Java 8 Gets 2014 Release Date as Java 7 Patches Continue
Mark Reinhold, chief architect of the Java Platform Group, was recently quoted as saying “Security vulnerabilities related to Java running inside Web browsers have lately received a lot of public attention.”
That’s somewhat of an understatement.
Many covered the news of Java 7’s vulnerabilities, and almost as many immediately took to the web to instruct users how to disable Java, rather than leaving the language open while waiting for what would be numerous updates that didn’t quite meet the mark. The Department of Homeland Security alerted their more than 230,000 employees to disable Java from their web browsers after news of successful attacks against the browser began to trickle in.
Oracle released a patch in February to address fifty different security holes in Java 7, while acknowledging that nearly as many vulnerabilities had existed in Java 6. Java 7 has been updated five times in the past four months.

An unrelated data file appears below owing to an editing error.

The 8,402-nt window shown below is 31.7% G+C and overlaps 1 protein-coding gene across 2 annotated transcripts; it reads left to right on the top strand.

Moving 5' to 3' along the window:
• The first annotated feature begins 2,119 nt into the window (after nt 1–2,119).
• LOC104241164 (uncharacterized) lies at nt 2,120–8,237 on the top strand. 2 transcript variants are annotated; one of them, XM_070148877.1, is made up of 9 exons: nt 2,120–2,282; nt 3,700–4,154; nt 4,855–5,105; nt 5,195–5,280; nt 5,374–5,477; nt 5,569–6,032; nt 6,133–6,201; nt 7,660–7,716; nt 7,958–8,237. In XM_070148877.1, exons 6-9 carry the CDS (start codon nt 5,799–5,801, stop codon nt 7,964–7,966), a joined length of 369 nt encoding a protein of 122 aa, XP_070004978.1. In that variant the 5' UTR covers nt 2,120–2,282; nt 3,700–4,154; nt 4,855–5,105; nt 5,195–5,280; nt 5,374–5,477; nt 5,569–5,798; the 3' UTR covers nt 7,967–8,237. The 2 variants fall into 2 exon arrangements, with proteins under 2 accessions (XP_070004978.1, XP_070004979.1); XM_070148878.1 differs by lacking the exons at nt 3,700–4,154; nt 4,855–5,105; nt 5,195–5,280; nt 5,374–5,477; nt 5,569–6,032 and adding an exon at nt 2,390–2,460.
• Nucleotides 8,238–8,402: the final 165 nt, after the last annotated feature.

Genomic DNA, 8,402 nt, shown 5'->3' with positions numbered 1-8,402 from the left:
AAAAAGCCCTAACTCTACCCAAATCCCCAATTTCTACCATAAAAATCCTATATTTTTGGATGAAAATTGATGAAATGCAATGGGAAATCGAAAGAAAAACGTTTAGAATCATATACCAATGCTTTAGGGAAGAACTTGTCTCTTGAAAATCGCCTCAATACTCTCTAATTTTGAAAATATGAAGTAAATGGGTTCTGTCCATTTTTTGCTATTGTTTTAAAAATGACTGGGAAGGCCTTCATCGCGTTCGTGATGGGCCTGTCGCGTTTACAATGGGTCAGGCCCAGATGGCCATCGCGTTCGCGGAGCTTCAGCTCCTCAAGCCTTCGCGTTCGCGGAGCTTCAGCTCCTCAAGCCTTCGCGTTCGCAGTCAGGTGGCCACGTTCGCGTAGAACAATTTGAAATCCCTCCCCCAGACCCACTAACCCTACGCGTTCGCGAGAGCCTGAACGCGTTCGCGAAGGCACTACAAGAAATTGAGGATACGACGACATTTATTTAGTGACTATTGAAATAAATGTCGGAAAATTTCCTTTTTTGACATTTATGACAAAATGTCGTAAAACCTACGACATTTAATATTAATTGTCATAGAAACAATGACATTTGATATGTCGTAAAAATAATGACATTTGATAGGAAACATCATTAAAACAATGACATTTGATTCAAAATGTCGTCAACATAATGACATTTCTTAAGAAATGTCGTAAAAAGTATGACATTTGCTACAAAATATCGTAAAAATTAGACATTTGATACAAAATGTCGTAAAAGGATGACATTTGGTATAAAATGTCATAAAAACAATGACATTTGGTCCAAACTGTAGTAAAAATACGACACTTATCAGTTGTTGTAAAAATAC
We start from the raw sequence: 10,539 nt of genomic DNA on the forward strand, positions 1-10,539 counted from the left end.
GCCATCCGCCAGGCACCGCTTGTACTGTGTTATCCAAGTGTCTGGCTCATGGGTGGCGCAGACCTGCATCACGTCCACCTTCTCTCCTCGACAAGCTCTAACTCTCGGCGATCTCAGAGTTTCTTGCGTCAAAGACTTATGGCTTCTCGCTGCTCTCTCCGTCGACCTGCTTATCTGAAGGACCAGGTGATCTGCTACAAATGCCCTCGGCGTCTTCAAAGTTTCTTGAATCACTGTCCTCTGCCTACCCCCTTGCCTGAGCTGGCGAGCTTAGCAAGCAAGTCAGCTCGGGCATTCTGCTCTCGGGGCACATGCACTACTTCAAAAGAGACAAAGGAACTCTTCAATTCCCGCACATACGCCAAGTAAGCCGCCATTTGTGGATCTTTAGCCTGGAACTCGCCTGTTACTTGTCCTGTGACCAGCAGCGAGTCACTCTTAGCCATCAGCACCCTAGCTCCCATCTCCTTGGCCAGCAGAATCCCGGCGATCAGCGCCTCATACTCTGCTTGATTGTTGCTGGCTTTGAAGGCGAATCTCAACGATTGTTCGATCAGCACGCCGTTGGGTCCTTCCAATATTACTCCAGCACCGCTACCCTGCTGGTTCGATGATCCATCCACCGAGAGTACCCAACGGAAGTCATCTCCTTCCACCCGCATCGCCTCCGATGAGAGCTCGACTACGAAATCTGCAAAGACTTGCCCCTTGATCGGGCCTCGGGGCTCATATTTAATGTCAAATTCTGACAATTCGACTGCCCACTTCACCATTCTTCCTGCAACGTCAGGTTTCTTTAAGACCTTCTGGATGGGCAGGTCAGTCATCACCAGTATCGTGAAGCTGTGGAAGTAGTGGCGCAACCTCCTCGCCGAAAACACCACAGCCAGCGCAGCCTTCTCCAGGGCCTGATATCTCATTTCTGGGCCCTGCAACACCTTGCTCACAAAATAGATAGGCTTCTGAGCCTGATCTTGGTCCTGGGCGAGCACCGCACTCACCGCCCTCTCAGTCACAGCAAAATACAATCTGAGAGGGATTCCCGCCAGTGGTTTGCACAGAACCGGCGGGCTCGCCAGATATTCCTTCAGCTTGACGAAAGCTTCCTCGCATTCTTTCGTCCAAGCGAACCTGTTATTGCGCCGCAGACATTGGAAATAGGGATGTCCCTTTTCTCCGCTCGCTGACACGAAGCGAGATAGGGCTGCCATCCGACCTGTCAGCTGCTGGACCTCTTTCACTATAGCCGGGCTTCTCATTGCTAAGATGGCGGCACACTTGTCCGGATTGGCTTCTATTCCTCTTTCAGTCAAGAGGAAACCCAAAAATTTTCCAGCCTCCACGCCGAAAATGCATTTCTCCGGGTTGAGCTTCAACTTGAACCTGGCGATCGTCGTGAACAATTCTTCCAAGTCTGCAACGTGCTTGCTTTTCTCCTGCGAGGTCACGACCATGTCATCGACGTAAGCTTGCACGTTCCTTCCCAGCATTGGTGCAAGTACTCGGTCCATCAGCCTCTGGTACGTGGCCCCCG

InformationWeek ’s Matthew J. Schwartz noted that Reinhold "…suggested moving the Java 8 release schedule from one focused on features, to one that focuses on getting Java 8 ready for public release, perhaps without as many features."
Originally told to expect a 2012 release, developers looking forward to Java 8’s main feature, Project Lambda, will now have to wait until at least March 2014. Project Lambda “aims to support programming in a multicore environment by adding closures and related features to the Java language” according to the OpenJDK website.
A full list of Java 8’s “developer-facing changes” can be found here.
The wait may be frustrating, but I assume that many developers would prefer a more stable and secure Java language—and one that droves of people are not removing from their web browsers.